(Super. Ct. No. CVCS10-1024)
The opinion of the court was delivered by: Blease , Acting P. J.
Guthrie v. County of Sutter
California Rules of Court, rule 8.1115(a), prohibits courts and parties from citing or relying on opinions not certified for publication or ordered published, except as specified by rule 8.1115(b). This opinion has not been certified for publication or ordered published for purposes of rule 8.1115.
Joel Guthrie appeals from an order denying his petition for relief from the tort claim filing requirements of Government Code*fn1 section 911.2. We find no abuse of discretion and affirm the order.
On June 1, 2009, Guthrie's wife was involved in a fatal single car accident on Garden Highway. She was alone in the car.
On January 27, 2010, 57 days after the six-month statutory claim period passed, Guthrie filed a request with the County of Sutter (County) for leave to present a late tort claim. When the County denied the request, Guthrie petitioned the superior court for relief from the tort claim filing requirements, pursuant to section 946.6. He asserted that his failure to present a claim within the six-month time limit imposed by the tort claims law was the result of mistake, inadvertence, surprise and excusable neglect, arising from (1) the fact that the traffic collision report, which was delayed and unavailable until September 2009, was essential to a determination of whether a dangerous condition of public property played a role in the accident; and (2) the emotional trauma Guthrie suffered from losing his wife of 44 years "fundamentally altered his life" and "hindered his ability to work and function as he did before." Moreover, Guthrie argued, the County would not be prejudiced by granting the relief.
In support of his petition, Guthrie, an attorney, averred that, after his wife's death, he "was not able to function as I formerly did. I was depressed, unfocused, and disorganized." He also "had a difficult time working[,]" and "missed deadlines, was unorganized, and had difficulty focusing" on his family law practice, to the point where he was sanctioned for the first time in 10 years by the court for missing deadlines. After the six-month claim period ended, Guthrie spoke with two other attorneys, who advised Guthrie he might have a claim against the County arising from a dangerous condition of property. Within days of that conversation, Guthrie sought to file a late claim.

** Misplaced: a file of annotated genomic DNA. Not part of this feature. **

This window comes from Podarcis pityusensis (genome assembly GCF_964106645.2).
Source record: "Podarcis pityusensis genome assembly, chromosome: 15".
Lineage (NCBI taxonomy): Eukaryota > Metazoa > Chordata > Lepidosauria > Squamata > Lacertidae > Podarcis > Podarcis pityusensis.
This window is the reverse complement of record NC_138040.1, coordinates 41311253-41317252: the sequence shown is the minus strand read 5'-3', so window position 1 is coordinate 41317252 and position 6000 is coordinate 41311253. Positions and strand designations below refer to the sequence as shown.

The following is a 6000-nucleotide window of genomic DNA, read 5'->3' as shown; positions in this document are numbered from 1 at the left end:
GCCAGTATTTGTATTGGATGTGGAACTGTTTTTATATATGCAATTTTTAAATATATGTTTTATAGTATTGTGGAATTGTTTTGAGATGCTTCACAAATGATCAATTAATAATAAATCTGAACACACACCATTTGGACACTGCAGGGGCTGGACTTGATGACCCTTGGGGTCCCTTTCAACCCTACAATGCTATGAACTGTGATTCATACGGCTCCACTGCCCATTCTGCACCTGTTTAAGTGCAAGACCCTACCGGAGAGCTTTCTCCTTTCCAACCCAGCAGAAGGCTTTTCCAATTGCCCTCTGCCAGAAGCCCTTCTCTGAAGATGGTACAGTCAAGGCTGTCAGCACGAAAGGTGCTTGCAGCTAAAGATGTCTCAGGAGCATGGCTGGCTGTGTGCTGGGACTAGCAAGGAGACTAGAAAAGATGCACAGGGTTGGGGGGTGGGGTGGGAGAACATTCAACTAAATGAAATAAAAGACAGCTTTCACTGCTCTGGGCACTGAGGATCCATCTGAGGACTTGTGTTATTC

Guthrie also submitted the declaration of his friend and former law partner Terence Keeley, now a retired judge. Keeley averred that he saw Guthrie frequently after the accident, and noticed that Guthrie "was not functioning in the same fashion" as before: it "was apparent [Guthrie] suffered from emotional trauma caused by his wife's sudden death and evidenced signs of depression. He was irritable and restless, had difficulty concentrating, difficulty in making decisions, was not able to pay attention to or remember details, was unorganized, was pessimistic at times, lost interest in activities he once enjoyed, and clearly was not himself." Keeley expressed "no doubt" that through the beginning of 2010, Guthrie was "significantly depressed, suffered from emotional trauma, and was not able to function at his former personal and professional level."
In opposition, the County argued Guthrie's use of "non-medical conclusory statements regarding [his] mental health" do not establish excusable neglect for failure to follow the required claims procedure particularly where, as here, the potential claimant is an attorney who failed to take any action (including seeking legal counsel) in pursuit of his claim within six months of the accident. The County did not assert it would be prejudiced if Guthrie were granted relief.
Following oral argument, the trial court denied Guthrie's motion, finding that Guthrie failed to establish that his depression and trauma following his wife's death prevented him from taking any step toward presenting a wrongful death claim within the statutory six-month ...